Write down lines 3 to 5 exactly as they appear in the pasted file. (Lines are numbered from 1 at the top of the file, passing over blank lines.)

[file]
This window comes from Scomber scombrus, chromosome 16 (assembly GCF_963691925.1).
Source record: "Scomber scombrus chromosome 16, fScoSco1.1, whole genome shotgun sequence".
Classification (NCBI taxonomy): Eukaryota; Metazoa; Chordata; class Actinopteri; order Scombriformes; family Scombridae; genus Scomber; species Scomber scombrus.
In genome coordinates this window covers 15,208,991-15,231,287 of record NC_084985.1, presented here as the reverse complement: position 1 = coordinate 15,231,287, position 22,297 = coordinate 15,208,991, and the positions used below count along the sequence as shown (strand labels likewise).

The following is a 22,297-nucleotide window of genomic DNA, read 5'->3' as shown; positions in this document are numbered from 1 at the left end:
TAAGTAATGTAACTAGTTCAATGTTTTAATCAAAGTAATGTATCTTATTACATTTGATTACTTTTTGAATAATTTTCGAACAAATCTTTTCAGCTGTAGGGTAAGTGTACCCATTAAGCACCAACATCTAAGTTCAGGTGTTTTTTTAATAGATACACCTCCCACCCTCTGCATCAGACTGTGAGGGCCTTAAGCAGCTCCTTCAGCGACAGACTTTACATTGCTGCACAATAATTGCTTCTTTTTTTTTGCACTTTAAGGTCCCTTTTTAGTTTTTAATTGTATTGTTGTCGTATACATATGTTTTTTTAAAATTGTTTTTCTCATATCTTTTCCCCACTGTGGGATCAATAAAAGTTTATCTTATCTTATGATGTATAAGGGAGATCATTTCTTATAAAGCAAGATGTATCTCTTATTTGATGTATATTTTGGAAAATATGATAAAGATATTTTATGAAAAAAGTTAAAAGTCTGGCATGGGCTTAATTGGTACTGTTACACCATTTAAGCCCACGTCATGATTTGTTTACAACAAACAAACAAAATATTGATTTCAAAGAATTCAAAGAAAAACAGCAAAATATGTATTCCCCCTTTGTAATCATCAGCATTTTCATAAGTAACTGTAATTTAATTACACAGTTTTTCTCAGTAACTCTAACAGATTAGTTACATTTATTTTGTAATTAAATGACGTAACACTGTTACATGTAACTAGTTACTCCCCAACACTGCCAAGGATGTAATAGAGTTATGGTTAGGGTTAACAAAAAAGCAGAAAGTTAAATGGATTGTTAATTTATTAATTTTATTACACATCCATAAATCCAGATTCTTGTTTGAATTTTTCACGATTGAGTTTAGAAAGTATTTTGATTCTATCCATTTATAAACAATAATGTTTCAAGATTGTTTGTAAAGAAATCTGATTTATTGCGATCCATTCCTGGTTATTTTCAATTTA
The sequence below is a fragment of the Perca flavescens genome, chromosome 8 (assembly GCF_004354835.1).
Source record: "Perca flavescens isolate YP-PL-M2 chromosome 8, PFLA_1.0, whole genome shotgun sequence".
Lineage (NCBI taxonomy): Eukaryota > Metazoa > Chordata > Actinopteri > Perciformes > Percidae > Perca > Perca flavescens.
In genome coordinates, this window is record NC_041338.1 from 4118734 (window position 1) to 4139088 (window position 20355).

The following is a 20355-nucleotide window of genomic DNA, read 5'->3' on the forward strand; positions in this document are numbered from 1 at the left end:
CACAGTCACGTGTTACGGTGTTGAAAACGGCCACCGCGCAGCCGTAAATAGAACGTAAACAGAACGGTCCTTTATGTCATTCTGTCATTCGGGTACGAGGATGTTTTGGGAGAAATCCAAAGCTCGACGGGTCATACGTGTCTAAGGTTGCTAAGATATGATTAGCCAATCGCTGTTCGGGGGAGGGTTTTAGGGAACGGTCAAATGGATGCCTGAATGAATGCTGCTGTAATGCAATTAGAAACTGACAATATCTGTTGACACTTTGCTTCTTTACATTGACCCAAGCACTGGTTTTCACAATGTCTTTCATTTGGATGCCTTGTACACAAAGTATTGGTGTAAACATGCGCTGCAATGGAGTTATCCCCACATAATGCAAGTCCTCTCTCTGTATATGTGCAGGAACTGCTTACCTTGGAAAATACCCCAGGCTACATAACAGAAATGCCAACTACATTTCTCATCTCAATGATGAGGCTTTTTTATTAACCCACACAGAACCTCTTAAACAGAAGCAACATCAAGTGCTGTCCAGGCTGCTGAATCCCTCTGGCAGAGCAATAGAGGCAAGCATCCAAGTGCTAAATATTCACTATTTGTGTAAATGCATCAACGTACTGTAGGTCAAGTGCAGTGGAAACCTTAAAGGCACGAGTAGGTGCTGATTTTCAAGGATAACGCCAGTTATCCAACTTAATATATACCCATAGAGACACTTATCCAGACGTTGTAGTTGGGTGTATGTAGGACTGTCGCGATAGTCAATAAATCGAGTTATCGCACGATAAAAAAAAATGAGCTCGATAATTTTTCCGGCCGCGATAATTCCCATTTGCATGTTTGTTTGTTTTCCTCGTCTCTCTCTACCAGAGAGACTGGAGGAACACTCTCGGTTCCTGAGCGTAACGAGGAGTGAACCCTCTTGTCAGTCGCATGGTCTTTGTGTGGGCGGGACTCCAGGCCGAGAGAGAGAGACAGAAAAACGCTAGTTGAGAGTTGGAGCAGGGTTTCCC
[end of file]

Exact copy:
Classification (NCBI taxonomy): Eukaryota; Metazoa; Chordata; class Actinopteri; order Scombriformes; family Scombridae; genus Scomber; species Scomber scombrus.
In genome coordinates this window covers 15,208,991-15,231,287 of record NC_084985.1, presented here as the reverse complement: position 1 = coordinate 15,231,287, position 22,297 = coordinate 15,208,991, and the positions used below count along the sequence as shown (strand labels likewise).

The following is a 22,297-nucleotide window of genomic DNA, read 5'->3' as shown; positions in this document are numbered from 1 at the left end: